Penicillin 'Allergy' History May Be Inaccurate and Costly
Penicillin "allergy" history is often inaccurate but is linked to longer hospital stay, significantly more antibiotic use, and increased prevalence of Clostridium difficile, methicillin-resistant Staphylococcus aureus (MRSA), and vancomycin-resistant Enterococcus (VRE) infections, according to a retrospective, matched cohort study published in the March issue of the Journal of Allergy and Clinical Immunology.
"It is important to know if you are allergic to penicillin," lead author Eric Macy, MD, from the Southern California Permanente Medical Group, Department of Allergy, San Diego Medical Center, said in a news release. "This medical history detail impacts not only critical health care decisions, but it greatly impacts cost."
The cohort for this study consisted of patients admitted to Kaiser Foundation hospitals in Southern California between 2010 and 2012. The investigators matched 2 unique control patients to each of 51,582 (99.6% of all possible cases) unique hospitalized subjects with penicillin allergy. Matching was by discharge diagnosis category, sex, age, and admission date. Mean duration of follow-up was 20.1 ± 10.5 months, and 11.2% of patients admitted had a history of penicillin allergy.
"[This study] is a great piece of work regarding drug allergy in the general population and underscores the importance of allergy evaluation for all patients with a label of penicillin allergy," Mariana Castells, MD, PhD, director of the Drug Hypersensitivity and Desensitization Center and of the Allergy Immunology Training Program and associate director of the Mastocytosis Center at Brigham and Women's Hospital, Harvard Medical School, Boston, Massachusetts, told Medscape Medical News when asked for independent comment. "Labeling patients as penicillin-allergic is a risk factor for increased antibiotic utilization, increased resource utilization, and increased complications."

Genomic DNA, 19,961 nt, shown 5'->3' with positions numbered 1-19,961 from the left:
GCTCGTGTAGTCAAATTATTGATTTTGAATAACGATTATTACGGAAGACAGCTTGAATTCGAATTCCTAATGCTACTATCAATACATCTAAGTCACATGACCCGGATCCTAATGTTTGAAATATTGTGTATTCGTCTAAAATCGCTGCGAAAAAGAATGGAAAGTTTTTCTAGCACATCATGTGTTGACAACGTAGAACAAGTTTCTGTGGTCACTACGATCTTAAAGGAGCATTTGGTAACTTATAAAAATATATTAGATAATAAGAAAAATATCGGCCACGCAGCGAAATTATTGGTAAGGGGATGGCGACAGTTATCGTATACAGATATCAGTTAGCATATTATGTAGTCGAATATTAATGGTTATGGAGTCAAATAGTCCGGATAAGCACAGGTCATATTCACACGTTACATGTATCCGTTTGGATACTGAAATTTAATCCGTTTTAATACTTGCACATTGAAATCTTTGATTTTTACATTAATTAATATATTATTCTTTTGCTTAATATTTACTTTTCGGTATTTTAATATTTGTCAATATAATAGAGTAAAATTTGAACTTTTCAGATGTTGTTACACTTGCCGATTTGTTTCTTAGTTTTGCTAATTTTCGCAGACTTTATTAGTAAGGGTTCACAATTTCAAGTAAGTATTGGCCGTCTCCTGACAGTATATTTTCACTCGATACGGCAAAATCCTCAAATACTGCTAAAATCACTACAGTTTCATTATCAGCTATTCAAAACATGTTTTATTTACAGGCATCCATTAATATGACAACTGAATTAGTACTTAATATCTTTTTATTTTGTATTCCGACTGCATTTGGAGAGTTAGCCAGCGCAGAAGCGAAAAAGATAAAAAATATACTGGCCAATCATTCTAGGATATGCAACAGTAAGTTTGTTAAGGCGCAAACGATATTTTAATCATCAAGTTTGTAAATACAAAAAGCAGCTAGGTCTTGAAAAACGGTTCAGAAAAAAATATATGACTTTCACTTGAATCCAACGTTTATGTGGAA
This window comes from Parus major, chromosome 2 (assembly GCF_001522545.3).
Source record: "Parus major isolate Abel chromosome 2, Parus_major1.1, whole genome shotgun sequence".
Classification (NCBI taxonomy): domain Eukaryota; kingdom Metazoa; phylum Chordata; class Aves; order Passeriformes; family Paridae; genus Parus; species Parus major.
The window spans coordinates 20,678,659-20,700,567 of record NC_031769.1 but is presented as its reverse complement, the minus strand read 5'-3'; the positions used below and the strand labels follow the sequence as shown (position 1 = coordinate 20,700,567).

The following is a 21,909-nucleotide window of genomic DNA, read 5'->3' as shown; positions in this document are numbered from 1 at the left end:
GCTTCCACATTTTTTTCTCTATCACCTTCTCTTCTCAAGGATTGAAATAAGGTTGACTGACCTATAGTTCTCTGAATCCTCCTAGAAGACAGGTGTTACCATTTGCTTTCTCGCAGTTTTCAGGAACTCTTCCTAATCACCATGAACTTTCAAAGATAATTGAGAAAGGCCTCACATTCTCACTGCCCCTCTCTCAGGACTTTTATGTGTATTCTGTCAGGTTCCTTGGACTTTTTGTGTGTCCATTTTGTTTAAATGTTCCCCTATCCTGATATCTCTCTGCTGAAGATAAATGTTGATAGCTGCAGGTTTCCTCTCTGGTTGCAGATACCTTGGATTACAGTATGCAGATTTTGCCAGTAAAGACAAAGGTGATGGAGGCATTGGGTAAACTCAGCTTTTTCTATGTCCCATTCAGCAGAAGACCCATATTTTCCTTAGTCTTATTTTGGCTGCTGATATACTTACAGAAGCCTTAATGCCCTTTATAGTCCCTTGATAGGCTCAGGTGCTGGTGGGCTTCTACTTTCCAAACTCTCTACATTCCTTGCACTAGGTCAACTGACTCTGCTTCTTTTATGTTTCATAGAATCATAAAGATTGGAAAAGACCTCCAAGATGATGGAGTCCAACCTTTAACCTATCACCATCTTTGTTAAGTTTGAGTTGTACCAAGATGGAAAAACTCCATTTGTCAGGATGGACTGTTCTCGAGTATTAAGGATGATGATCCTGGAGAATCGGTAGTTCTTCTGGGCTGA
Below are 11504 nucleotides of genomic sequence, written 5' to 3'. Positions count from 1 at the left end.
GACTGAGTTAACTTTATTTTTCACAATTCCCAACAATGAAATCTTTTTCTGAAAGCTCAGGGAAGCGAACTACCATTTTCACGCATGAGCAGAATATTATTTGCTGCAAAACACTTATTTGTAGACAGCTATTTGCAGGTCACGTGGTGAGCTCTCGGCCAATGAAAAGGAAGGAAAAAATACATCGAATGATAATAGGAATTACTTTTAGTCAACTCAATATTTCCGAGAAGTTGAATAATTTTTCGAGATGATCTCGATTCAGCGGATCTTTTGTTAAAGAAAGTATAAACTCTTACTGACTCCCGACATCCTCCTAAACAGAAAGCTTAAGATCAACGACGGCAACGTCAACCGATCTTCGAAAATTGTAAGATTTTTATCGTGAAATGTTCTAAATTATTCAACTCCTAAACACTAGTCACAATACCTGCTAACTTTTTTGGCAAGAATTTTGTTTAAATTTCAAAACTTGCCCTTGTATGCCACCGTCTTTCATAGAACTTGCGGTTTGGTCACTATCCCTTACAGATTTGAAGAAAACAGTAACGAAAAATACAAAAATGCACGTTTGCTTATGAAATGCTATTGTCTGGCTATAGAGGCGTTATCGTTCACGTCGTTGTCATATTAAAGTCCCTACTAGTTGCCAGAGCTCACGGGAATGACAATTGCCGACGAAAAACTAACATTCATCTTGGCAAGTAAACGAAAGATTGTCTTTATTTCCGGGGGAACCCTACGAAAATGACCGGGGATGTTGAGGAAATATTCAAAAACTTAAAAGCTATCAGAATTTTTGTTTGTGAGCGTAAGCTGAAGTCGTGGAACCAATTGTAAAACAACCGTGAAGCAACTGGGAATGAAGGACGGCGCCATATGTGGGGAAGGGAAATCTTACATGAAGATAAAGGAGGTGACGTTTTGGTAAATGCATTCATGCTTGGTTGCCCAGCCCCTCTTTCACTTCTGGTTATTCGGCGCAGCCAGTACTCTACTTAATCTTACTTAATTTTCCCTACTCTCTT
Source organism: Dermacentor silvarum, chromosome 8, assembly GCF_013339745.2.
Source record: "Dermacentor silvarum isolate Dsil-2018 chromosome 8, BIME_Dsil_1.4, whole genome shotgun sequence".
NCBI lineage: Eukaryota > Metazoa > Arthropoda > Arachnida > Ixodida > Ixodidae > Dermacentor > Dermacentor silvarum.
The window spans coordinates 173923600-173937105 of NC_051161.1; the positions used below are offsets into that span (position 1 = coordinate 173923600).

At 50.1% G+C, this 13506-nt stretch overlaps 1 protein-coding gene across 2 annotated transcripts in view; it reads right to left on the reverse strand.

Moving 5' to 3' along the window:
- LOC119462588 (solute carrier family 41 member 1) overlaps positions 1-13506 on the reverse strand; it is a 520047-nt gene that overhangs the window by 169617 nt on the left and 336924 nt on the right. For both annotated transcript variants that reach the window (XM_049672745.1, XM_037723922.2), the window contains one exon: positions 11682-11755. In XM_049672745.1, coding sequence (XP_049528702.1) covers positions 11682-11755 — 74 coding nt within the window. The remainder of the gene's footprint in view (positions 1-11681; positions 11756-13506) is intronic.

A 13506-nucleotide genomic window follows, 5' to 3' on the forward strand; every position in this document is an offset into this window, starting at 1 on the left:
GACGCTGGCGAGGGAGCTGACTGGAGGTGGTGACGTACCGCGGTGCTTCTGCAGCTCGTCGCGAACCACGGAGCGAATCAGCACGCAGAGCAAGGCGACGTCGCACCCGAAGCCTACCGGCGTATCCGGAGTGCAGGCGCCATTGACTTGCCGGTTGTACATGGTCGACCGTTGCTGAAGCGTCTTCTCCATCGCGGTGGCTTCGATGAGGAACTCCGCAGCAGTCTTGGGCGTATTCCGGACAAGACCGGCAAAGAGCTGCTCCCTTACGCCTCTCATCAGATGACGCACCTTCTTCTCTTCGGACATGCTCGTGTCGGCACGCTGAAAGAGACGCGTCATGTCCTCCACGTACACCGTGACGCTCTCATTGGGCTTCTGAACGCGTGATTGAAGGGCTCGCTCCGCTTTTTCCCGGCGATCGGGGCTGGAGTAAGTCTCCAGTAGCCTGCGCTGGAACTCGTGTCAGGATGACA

Compared with control patients, patients with penicillin allergy had an average of 0.59 more total hospital days during follow-up (9.9%; 95% confidence interval [CI], 0.47 - 0.71), and they received significantly more fluoroquinolones, clindamycin, and vancomycin (P < .0001 for each). Compared with control patients, patients with penicillin allergy also had more resistant infections during follow-up: 23.4% more C difficile (95% CI, 15.6% - 31.7%), 14.1% more MRSA (95% CI, 7.1% - 21.6%), and 30.1% more VRE (95% CI, 12.5% - 50.4%).
"In the hospital setting, we found [that history of penicillin allergy] translates to about 10% more hospital days and significantly more [C difficile, MRSA, and VRE] infections," Dr. Macy said in the release. "These adverse events occur because penicillin 'allergic' patients are given more broad spectrum antibiotics, including ciprofloxacin, vancomycin, clindamycin, and third or greater generation cephalosporins. Previous work by our group has shown [that] less than 5% of individuals who carry a history of penicillin 'allergy' are truly allergic."
Accurate Diagnosis of Penicillin Allergy
Of 30 million US patients reported to be penicillin-allergic, an estimated 28.5 million actually are not, according to the news release, meaning that up to 19 of 20 patients who think they are allergic to penicillin are misinformed. Over reporting of penicillin allergy may increase medical costs for patients as well as for healthcare systems, as antibiotic costs for patients reporting penicillin allergies are up to 63% higher than for those who do not report being penicillin-allergic.